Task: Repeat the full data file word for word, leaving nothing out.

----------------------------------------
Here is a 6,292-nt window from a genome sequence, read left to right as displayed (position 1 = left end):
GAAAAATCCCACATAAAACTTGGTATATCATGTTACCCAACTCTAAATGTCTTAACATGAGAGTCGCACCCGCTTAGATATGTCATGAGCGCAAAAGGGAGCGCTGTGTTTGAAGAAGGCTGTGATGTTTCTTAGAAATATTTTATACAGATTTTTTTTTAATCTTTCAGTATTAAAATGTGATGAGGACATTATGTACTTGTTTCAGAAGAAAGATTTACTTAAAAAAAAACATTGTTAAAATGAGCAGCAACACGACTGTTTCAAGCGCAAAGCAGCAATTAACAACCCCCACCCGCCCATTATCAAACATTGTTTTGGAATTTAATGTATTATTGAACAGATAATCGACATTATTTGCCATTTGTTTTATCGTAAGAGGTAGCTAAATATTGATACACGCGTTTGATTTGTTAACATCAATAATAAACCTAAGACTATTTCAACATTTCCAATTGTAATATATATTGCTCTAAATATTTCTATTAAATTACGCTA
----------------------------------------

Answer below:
Here is a 6,292-nt window from a genome sequence, read left to right as displayed (position 1 = left end):
GAAAAATCCCACATAAAACTTGGTATATCATGTTACCCAACTCTAAATGTCTTAACATGAGAGTCGCACCCGCTTAGATATGTCATGAGCGCAAAAGGGAGCGCTGTGTTTGAAGAAGGCTGTGATGTTTCTTAGAAATATTTTATACAGATTTTTTTTTAATCTTTCAGTATTAAAATGTGATGAGGACATTATGTACTTGTTTCAGAAGAAAGATTTACTTAAAAAAAAACATTGTTAAAATGAGCAGCAACACGACTGTTTCAAGCGCAAAGCAGCAATTAACAACCCCCACCCGCCCATTATCAAACATTGTTTTGGAATTTAATGTATTATTGAACAGATAATCGACATTATTTGCCATTTGTTTTATCGTAAGAGGTAGCTAAATATTGATACACGCGTTTGATTTGTTAACATCAATAATAAACCTAAGACTATTTCAACATTTCCAATTGTAATATATATTGCTCTAAATATTTCTATTAAATTACGCTA